Plucked from the U.S. Department of Transportation’s Fatality Analysis Reporting System (FARS), here are the states with the fewest annual motorcycle fatalities in 2015. These figures are fatalities only. There is no consideration given to geographic size, topography, population, population density, annual miles traveled by motorcycle, or any other pertinent information that would better determine the actual safety record of a given state. But maybe, just maybe, the knowledge that you’re riding in a state with very few motorcycle fatalities will provide a positive psychological edge.
For the macabre among us, Florida is the state with the most motorcycle fatalities at 577, while California (456) and Texas (440) rank second and third, respectively. No other state even breaks into the 200s. However, and I think I speak for most California motorcyclists, you won’t find us moving to another state regardless how safe it is, real or perceived, until lane-splitting is adopted. Obviously the practice isn’t that dangerous or we wouldn’t be losing to Florida.
10. South Dakota: 31
Home to one of the largest motorcycle rallies in America, attended by thousands of freedom-loving, helmet-optional bikers, it’s easy to think South Dakota would have a greater number of annual motorcycle fatalities, but that’s not exactly the case. In 2015 (the same year of the data sampling) the 75th Sturgis rally did account for 15 (48%) of South Dakota’s 31 motorcycle fatalities, but the 2016 rally tally was only three. If all stayed the same last year, that’d move South Dakota up to 6th on this list.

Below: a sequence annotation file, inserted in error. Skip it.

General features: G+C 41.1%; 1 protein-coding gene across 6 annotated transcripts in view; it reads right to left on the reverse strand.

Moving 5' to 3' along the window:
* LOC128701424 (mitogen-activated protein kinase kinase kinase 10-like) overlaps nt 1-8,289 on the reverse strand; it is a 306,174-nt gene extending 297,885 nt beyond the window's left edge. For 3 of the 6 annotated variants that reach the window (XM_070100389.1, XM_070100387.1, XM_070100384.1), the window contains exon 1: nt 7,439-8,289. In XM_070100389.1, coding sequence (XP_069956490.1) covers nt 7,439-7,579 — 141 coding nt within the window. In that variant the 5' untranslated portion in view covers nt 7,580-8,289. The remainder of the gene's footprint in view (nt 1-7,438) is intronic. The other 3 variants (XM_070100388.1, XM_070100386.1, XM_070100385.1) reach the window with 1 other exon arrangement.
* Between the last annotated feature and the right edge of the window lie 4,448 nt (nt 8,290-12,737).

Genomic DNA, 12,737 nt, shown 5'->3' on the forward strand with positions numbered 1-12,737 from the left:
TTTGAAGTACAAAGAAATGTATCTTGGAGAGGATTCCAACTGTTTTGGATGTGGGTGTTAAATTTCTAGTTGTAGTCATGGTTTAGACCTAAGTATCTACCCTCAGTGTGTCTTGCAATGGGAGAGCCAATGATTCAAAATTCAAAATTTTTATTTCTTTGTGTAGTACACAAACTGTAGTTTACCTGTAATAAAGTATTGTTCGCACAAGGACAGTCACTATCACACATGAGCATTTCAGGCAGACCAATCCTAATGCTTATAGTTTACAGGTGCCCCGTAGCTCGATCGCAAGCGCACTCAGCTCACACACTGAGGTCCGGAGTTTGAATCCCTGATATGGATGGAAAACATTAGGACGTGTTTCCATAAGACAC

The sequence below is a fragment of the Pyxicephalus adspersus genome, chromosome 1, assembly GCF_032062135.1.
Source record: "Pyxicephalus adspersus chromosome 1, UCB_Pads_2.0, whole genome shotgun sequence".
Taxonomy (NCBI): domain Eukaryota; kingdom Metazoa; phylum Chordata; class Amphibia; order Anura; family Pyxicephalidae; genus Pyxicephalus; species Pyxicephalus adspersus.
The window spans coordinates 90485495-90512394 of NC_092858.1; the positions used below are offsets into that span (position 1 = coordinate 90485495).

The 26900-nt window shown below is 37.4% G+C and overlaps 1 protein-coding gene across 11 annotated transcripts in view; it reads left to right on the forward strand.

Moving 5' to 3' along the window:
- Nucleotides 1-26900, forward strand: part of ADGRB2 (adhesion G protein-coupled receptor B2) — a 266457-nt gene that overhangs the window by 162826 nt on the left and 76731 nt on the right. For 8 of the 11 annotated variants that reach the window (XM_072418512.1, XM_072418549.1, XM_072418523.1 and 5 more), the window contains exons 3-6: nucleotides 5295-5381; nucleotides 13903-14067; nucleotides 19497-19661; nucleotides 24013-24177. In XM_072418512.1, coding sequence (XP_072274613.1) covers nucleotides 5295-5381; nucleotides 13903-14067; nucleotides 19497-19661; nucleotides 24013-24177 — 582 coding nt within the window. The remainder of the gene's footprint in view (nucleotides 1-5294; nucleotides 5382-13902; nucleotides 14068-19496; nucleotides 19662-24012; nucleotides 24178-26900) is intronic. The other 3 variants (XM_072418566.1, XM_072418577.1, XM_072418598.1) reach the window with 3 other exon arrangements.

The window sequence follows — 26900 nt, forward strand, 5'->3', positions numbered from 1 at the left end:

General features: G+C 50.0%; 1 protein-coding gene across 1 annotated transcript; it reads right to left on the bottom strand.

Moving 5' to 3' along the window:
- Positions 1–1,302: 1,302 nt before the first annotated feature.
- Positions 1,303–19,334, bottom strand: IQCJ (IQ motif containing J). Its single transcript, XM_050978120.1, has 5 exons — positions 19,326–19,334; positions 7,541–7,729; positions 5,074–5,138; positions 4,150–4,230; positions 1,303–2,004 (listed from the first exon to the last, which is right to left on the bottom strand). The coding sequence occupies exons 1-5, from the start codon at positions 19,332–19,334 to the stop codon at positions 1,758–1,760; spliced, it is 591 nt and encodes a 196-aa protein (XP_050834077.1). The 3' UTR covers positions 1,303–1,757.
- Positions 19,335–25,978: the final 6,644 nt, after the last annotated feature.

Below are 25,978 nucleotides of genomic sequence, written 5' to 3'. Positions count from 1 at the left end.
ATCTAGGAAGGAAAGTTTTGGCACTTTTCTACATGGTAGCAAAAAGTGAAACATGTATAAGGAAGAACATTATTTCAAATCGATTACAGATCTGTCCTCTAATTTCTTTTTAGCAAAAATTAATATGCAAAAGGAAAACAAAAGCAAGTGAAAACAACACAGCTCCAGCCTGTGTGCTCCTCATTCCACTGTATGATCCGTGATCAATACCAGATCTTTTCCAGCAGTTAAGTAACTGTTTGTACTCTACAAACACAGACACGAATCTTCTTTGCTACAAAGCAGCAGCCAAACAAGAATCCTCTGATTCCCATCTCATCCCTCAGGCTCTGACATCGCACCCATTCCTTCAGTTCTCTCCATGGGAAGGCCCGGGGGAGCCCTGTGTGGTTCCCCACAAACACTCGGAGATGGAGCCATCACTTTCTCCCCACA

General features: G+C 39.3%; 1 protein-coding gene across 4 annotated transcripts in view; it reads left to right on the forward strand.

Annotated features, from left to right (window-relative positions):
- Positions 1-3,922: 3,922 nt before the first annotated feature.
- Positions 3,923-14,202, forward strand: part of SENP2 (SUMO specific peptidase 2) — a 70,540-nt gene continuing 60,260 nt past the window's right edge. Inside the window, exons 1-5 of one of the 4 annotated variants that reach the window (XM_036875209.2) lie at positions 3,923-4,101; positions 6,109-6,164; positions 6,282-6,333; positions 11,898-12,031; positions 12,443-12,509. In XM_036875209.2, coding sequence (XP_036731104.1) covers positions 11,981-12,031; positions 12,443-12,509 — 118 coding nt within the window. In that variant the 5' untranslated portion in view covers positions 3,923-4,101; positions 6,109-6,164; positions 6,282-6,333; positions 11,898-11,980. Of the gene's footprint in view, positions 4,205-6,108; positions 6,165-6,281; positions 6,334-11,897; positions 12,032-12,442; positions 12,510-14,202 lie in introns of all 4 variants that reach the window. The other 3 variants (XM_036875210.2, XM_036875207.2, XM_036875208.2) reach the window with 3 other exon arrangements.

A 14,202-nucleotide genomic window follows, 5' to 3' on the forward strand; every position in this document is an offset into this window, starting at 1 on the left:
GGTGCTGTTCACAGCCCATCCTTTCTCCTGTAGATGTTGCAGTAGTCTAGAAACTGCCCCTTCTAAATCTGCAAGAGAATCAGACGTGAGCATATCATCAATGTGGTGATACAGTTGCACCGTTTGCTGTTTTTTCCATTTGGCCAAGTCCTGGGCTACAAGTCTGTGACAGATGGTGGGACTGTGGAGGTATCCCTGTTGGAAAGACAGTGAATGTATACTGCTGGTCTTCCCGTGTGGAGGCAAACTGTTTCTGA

What’s the common denominator among these two disparate states that they share low motorcycle fatalities figures? Latitude. Both Boise, Idaho and Portland, Maine are only a hair shy of the 44th parallel north, and both states share a border with Canada. That means long, cold winters with minimal amounts of daylight hours. When motorcyclists do come out of hibernation the riding season is short, however, the Timbersled season is long and awesome!
Right below Maine (so, still cold) is New Hampshire, and not surprisingly with four less motorcycle fatalities per year. Like South Dakota, New Hampshire is home to a traditional biker event, “the world’s largest motorcycle rally,” Laconia Motorcycle Week. Apparently, it’s an awfully safe rally with only single-digit fatalities reported, leaving most motorcycle fatalities happening elsewhere in the state. Maybe Laconia’s safety record is due to all the safe road racing happening during The Loudon Classic at the New Hampshire Motor Speedway.
7. Montana/Nebraska/Wyoming: 23
Montana’s and Wyoming’s population density of 7 and 6 people per square mile, respectively, make Nebraska’s population density of 24 people per square mile seem crowded, but all three Great Plains states share the seventh lowest amount of annual motorcycle fatalities. As a once-upon-a-time resident of Nebraska I can attest to some of the most dangerous riding stemming from falling asleep of boredom and riding into a corn field. However, there is good riding if you look for it such as Beartooth Pass that wends through both Montana and Wyoming.